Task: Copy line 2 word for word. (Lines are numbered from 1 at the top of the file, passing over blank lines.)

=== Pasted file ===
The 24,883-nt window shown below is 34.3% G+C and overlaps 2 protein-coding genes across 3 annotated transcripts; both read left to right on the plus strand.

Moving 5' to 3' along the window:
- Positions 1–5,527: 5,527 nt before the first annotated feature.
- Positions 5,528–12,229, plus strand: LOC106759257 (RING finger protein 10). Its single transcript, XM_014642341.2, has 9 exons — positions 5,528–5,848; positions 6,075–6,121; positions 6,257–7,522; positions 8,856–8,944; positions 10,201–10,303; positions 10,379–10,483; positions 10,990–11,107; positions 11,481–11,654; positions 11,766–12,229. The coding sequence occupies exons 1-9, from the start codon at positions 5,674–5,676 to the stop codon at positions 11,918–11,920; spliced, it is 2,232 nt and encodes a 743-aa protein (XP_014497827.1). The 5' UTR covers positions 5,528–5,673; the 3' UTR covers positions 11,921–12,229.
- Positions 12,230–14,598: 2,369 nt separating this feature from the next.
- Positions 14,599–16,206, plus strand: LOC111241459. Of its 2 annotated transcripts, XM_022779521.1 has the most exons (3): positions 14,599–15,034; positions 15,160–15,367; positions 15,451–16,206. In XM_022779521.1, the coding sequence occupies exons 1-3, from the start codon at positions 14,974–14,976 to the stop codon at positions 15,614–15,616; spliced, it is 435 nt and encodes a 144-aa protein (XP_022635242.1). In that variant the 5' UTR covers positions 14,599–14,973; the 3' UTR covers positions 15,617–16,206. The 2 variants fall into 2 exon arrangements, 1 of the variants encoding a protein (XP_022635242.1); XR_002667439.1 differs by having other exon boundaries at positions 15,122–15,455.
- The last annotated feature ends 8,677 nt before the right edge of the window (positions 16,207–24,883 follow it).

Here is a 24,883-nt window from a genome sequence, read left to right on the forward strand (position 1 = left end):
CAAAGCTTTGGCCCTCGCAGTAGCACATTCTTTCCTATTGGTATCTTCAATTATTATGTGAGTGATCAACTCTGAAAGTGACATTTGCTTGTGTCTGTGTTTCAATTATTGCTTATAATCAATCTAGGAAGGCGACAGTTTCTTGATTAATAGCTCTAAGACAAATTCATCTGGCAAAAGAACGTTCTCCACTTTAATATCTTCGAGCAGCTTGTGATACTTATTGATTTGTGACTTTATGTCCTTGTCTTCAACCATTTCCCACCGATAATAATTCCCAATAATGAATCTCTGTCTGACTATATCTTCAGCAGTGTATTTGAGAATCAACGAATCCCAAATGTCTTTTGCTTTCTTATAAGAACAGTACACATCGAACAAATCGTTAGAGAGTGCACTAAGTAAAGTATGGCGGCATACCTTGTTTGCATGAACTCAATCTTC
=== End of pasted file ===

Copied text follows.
Moving 5' to 3' along the window: